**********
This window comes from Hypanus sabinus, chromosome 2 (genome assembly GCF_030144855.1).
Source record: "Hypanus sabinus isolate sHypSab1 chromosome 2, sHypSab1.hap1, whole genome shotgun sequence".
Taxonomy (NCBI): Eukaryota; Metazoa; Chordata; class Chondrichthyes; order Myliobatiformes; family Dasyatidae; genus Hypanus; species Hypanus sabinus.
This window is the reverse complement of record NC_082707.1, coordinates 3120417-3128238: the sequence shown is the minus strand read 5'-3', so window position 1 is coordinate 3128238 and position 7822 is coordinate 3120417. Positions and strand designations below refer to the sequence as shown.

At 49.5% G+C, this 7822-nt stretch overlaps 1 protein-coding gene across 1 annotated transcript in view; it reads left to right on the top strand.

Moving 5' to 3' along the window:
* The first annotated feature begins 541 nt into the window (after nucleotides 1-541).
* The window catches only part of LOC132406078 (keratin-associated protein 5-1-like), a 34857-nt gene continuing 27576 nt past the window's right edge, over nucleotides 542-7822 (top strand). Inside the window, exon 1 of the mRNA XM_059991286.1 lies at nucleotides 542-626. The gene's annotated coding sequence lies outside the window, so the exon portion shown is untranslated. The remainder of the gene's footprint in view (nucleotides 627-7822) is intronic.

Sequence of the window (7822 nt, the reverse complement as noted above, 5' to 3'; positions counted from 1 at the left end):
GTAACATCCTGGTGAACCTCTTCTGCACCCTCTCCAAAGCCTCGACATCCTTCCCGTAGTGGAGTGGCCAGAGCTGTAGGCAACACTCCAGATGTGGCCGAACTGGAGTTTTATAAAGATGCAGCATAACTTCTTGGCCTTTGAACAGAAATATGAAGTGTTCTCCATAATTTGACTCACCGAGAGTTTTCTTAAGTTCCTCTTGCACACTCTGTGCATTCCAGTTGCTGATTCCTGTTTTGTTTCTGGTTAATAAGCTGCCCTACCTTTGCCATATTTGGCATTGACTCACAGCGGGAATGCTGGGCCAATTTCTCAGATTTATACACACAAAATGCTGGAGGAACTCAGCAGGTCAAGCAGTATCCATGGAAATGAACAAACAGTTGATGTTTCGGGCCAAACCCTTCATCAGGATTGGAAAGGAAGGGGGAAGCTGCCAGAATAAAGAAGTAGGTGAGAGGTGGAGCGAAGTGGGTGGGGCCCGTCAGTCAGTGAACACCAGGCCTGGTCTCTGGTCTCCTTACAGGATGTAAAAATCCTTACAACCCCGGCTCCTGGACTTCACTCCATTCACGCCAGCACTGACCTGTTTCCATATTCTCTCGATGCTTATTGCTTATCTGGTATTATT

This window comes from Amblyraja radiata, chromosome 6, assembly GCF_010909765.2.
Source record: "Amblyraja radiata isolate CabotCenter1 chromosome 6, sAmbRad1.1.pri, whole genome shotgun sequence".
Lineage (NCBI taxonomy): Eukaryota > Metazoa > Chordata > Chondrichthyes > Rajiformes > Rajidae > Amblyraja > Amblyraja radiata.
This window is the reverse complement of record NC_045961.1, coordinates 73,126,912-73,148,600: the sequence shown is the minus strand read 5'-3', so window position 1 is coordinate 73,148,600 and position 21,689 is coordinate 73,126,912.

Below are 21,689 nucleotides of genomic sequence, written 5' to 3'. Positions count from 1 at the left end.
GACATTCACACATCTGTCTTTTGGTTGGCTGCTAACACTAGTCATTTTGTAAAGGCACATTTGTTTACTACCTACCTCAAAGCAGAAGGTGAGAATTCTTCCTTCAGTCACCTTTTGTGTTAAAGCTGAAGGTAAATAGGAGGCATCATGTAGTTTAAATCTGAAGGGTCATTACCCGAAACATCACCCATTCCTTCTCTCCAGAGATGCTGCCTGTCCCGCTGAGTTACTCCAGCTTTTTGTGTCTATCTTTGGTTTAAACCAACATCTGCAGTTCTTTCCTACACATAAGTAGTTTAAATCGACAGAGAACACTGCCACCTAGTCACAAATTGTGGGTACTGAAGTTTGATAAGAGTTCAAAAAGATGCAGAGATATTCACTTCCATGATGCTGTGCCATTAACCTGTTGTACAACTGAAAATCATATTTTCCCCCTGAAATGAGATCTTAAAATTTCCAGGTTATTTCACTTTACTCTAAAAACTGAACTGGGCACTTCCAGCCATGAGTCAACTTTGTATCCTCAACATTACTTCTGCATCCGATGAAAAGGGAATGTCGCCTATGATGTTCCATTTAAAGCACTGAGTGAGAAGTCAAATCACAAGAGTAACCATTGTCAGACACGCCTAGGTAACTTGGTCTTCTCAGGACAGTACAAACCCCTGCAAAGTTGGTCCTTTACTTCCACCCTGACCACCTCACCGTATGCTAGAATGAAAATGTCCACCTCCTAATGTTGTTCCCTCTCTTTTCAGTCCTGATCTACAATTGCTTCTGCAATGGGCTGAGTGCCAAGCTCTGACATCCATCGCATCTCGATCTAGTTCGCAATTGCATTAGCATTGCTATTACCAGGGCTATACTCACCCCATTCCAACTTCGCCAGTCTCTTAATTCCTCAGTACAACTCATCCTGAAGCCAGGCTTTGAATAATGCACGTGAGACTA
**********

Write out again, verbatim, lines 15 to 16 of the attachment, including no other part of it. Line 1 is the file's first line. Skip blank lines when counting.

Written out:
Below are 21,689 nucleotides of genomic sequence, written 5' to 3'. Positions count from 1 at the left end.
GACATTCACACATCTGTCTTTTGGTTGGCTGCTAACACTAGTCATTTTGTAAAGGCACATTTGTTTACTACCTACCTCAAAGCAGAAGGTGAGAATTCTTCCTTCAGTCACCTTTTGTGTTAAAGCTGAAGGTAAATAGGAGGCATCATGTAGTTTAAATCTGAAGGGTCATTACCCGAAACATCACCCATTCCTTCTCTCCAGAGATGCTGCCTGTCCCGCTGAGTTACTCCAGCTTTTTGTGTCTATCTTTGGTTTAAACCAACATCTGCAGTTCTTTCCTACACATAAGTAGTTTAAATCGACAGAGAACACTGCCACCTAGTCACAAATTGTGGGTACTGAAGTTTGATAAGAGTTCAAAAAGATGCAGAGATATTCACTTCCATGATGCTGTGCCATTAACCTGTTGTACAACTGAAAATCATATTTTCCCCCTGAAATGAGATCTTAAAATTTCCAGGTTATTTCACTTTACTCTAAAAACTGAACTGGGCACTTCCAGCCATGAGTCAACTTTGTATCCTCAACATTACTTCTGCATCCGATGAAAAGGGAATGTCGCCTATGATGTTCCATTTAAAGCACTGAGTGAGAAGTCAAATCACAAGAGTAACCATTGTCAGACACGCCTAGGTAACTTGGTCTTCTCAGGACAGTACAAACCCCTGCAAAGTTGGTCCTTTACTTCCACCCTGACCACCTCACCGTATGCTAGAATGAAAATGTCCACCTCCTAATGTTGTTCCCTCTCTTTTCAGTCCTGATCTACAATTGCTTCTGCAATGGGCTGAGTGCCAAGCTCTGACATCCATCGCATCTCGATCTAGTTCGCAATTGCATTAGCATTGCTATTACCAGGGCTATACTCACCCCATTCCAACTTCGCCAGTCTCTTAATTCCTCAGTACAACTCATCCTGAAGCCAGGCTTTGAATAATGCACGTGAGACTA